Parents, student aid agencies seeking answers after court's scholarship rulingBy MICHAEL COUSINEAU
New Hampshire Union Leader
June 19. 2013 8:42PM
Hundreds of Granite State students who want to attend religious schools this fall will not be eligible for scholarships tied to business tax credits under a court ruling released this week.
The two scholarship organizations the state approved to dole out the money say they will proceed with granting scholarships to students who plan to attend non-religious schools if a court doesn’t put the decision on hold until the state Supreme Court hears a promised appeal from the state Attorney General’s Office.
The decision means Litchfield mother Kim Nichols won’t be eligible for a scholarship to help pay for her son to attend a Catholic school in Nashua.
Nichols, who pays more than $12,000 in yearly tuition to Bishop Guertin High School, said she was “furious” with the judge’s decision.
“It’s a very big sacrifice to be able to send him to this school,” Nichols said Wednesday. “We’re not religious. We chose it because the curriculum works for our son. We’re looking for a good school; that’s it.”
She said her son is doing “unbelievably better” at Bishop Guertin than he did in public school in Litchfield.
Nichols applied to The Network for Educational Opportunity in Concord, a scholarship organization that raised about $250,000 for scholarships from 10 businesses, including about $120,000 in the final week before last week’s deadline, said Executive Director Kate Baker.
She said parents are best positioned to make decisions about their children’s schooling, and many want to send their kids to faith-based schools. Under a Superior Court ruling, parents wanting to send their children to religious schools can’t receive money from a new scholarship program that relies on donations from businesses in exchange for an 85 percent tax credit on their business taxes.
“I’ve raised the money and my entire purpose to do this is to create options for families and help them overcome barriers,” Baker said.
She said 1,018 students applied for scholarships and she estimated about three-quarters could be tied to religious schools. Baker said a child’s school choice and the cost of tuition are not factored into the decision-making practice.
“We’re going to use their income size and family size,” she said. “We have hundreds of families whose incomes fall below $30,000 a year.”
The average values of all scholarships awarded by a scholarship organization can’t exceed $2,500.
Until a court rules otherwise, scholarship organizations can’t award scholarships from those funds to children who want to attend religious schools, according to Richard Head, an attorney in the state Attorney General’s Office who argued in court for religious schools to be included.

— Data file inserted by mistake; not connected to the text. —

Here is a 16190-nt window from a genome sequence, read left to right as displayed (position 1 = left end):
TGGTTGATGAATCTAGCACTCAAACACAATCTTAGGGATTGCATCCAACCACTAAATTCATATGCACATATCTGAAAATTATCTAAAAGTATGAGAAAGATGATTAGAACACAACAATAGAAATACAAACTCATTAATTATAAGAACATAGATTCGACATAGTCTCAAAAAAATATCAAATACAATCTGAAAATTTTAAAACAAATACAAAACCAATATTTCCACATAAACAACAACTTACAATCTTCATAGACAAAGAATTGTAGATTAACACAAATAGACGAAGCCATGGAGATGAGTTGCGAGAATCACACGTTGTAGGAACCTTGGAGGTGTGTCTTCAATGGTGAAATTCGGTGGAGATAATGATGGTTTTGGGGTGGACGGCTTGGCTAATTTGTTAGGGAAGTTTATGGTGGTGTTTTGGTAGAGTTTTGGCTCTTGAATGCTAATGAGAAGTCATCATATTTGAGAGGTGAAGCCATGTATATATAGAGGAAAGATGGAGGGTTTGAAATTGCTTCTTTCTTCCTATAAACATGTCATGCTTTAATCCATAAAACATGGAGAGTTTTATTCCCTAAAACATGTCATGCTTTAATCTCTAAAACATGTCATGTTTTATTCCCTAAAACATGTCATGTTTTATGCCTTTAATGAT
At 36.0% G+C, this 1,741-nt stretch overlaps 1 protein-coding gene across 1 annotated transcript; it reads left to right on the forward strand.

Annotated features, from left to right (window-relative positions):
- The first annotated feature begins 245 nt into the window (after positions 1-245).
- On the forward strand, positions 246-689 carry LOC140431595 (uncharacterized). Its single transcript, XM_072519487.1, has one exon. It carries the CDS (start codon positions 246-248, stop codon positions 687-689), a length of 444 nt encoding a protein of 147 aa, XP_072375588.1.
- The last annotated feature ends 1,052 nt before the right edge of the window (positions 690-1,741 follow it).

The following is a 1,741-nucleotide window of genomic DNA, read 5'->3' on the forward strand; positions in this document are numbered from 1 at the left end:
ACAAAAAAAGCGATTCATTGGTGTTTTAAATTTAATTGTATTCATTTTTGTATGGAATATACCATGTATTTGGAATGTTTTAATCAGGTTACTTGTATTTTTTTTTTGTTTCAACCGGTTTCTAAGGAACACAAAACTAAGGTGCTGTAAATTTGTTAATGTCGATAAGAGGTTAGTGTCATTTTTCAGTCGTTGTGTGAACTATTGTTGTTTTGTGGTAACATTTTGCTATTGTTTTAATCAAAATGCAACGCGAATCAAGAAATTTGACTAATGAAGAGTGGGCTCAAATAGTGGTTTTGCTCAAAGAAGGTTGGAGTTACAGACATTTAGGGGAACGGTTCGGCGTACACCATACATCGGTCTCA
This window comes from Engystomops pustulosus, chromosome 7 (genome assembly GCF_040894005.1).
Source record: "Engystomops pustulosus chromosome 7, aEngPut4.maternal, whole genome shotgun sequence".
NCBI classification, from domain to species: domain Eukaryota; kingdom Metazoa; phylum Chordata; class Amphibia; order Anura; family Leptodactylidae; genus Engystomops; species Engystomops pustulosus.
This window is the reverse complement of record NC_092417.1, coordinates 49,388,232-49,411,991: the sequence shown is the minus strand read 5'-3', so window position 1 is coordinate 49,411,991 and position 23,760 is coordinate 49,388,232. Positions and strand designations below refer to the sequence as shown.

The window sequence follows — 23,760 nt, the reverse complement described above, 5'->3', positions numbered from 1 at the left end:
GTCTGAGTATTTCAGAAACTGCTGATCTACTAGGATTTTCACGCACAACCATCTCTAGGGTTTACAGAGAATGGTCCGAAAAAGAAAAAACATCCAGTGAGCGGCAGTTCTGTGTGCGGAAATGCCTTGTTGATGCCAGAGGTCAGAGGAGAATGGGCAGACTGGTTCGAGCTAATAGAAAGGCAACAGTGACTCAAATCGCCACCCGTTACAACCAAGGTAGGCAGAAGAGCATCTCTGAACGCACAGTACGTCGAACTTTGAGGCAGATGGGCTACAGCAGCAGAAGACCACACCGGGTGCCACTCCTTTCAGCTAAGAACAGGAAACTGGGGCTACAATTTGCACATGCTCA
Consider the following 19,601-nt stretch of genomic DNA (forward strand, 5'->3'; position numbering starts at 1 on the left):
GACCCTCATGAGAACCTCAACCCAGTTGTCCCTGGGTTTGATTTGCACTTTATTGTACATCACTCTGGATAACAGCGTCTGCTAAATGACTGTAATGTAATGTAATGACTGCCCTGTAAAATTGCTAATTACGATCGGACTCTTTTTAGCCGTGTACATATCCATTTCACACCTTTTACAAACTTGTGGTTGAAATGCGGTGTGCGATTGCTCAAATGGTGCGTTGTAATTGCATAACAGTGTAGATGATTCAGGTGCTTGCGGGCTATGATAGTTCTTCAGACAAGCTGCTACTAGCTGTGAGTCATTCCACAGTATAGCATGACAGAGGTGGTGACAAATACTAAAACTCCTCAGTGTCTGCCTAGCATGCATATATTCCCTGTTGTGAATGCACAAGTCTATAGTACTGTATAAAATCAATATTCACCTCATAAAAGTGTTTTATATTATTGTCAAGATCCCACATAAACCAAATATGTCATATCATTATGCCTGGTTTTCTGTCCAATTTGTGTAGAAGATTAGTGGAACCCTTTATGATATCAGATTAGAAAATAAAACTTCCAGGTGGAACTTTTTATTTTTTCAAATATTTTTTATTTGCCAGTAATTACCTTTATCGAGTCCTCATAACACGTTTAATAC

The Concord Christian Academy Giving and Going Alliance in Concord, the other approved scholarship organization, said it plans to abide by the decision.
“Absent a stay of the Court’s decision, we will therefore be required by the tight calendar requirements of this new law and this very restrictive decision to limit our upcoming awards to individuals who are not exercising their rights to take advantage of one of the many fine programs offered in NH by religiously affiliated schools,” said a statement released Wednesday.
The AG’s office plans to appeal to the state Supreme Court, Head said.
“It’s a complicated question and one of first impression for New Hampshire, so it makes sense for the New Hampshire Supreme Court to weigh in on these issues,” Head said.
As for determining whether a particular school is “religious,” Head said: “I think it is complicated and we at the state level, that’s the primary issue we’re still reviewing to determine the sort of the mechanics of implementing Judge (John) Lewis’s injunction and we may or may not need some clarification from him regarding those mechanics.”
According to the judge’s decision, the plaintiffs— eight taxpayers and a business — counted 154 non-public schools in New Hampshire using information from the state Department of Education. Excluding 38 special education schools, the plaintiffs said 71 of the 116 remaining general-education schools were religious, or 61 percent.
The intervenor-defendants, which includes the State of New Hampshire, counted 161 or 162 total non-public schools, of which 62 were religious schools, the judge said. The latter included special education, resulting in a 38 percent overall rate of religious schools but not a parallel comparison with the plaintiffs’ percentage.
In a footnote in his 45-page ruling, the judge said the parties didn’t offer a definition of a “religious” school. “From the positions and evidence the parties present, however, the Court considers a ‘religious’ school generally to be ... one run by, or affiliated with, a religious sect or denomination, where an important mission is religious instruction and where teaching is generally imbued with a religious dimension,” Lewis wrote.
Beverly Primeau, chair of the Concord Christian Academy Giving and Going Alliance, said that the alliance believes parents should have a choice of schools whether faith-based or not.
“Our organization is founded on faith and we intend to support faith-based schools,” she said.
Primeau said she didn’t know how many students applied and declined to say how much money was raised.
In a statement released after the court decision, the New Hampshire Democratic Party called the ruling “a victory for local schools, public education in New Hampshire, as well as Granite State students and their parents.”
Officials at the state Department of Revenue Administration didn’t return phone messages this week.